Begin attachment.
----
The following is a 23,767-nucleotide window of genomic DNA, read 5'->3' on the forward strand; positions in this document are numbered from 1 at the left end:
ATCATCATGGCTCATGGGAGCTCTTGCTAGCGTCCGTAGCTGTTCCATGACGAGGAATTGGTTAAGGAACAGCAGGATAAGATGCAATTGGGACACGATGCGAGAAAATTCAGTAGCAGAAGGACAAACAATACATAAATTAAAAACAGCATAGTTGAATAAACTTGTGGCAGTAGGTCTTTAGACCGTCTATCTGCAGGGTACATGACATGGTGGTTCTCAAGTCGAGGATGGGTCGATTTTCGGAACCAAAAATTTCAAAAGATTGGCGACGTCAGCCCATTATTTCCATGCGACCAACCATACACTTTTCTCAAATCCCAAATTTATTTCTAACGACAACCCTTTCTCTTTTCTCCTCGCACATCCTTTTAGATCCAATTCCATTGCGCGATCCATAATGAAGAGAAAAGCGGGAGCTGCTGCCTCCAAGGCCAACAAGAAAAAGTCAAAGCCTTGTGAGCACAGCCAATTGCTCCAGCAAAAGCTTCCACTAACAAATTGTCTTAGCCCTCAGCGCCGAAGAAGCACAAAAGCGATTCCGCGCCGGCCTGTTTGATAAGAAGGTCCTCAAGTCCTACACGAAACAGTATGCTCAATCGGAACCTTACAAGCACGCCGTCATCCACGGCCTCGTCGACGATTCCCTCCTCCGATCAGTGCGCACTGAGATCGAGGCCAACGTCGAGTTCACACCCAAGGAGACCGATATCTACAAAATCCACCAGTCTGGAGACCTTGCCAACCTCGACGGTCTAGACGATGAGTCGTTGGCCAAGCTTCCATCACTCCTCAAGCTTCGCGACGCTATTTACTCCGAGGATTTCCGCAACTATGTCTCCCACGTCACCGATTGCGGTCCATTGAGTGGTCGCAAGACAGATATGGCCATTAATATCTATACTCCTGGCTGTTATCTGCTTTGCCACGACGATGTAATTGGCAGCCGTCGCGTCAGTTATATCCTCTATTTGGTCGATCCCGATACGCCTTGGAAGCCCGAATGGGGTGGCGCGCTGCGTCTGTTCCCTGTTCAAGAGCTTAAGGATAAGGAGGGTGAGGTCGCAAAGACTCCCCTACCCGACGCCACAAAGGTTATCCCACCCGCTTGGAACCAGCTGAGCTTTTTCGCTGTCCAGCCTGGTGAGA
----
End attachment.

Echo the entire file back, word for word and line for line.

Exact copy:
The following is a 23,767-nucleotide window of genomic DNA, read 5'->3' on the forward strand; positions in this document are numbered from 1 at the left end:
ATCATCATGGCTCATGGGAGCTCTTGCTAGCGTCCGTAGCTGTTCCATGACGAGGAATTGGTTAAGGAACAGCAGGATAAGATGCAATTGGGACACGATGCGAGAAAATTCAGTAGCAGAAGGACAAACAATACATAAATTAAAAACAGCATAGTTGAATAAACTTGTGGCAGTAGGTCTTTAGACCGTCTATCTGCAGGGTACATGACATGGTGGTTCTCAAGTCGAGGATGGGTCGATTTTCGGAACCAAAAATTTCAAAAGATTGGCGACGTCAGCCCATTATTTCCATGCGACCAACCATACACTTTTCTCAAATCCCAAATTTATTTCTAACGACAACCCTTTCTCTTTTCTCCTCGCACATCCTTTTAGATCCAATTCCATTGCGCGATCCATAATGAAGAGAAAAGCGGGAGCTGCTGCCTCCAAGGCCAACAAGAAAAAGTCAAAGCCTTGTGAGCACAGCCAATTGCTCCAGCAAAAGCTTCCACTAACAAATTGTCTTAGCCCTCAGCGCCGAAGAAGCACAAAAGCGATTCCGCGCCGGCCTGTTTGATAAGAAGGTCCTCAAGTCCTACACGAAACAGTATGCTCAATCGGAACCTTACAAGCACGCCGTCATCCACGGCCTCGTCGACGATTCCCTCCTCCGATCAGTGCGCACTGAGATCGAGGCCAACGTCGAGTTCACACCCAAGGAGACCGATATCTACAAAATCCACCAGTCTGGAGACCTTGCCAACCTCGACGGTCTAGACGATGAGTCGTTGGCCAAGCTTCCATCACTCCTCAAGCTTCGCGACGCTATTTACTCCGAGGATTTCCGCAACTATGTCTCCCACGTCACCGATTGCGGTCCATTGAGTGGTCGCAAGACAGATATGGCCATTAATATCTATACTCCTGGCTGTTATCTGCTTTGCCACGACGATGTAATTGGCAGCCGTCGCGTCAGTTATATCCTCTATTTGGTCGATCCCGATACGCCTTGGAAGCCCGAATGGGGTGGCGCGCTGCGTCTGTTCCCTGTTCAAGAGCTTAAGGATAAGGAGGGTGAGGTCGCAAAGACTCCCCTACCCGACGCCACAAAGGTTATCCCACCCGCTTGGAACCAGCTGAGCTTTTTCGCTGTCCAGCCTGGTGAGA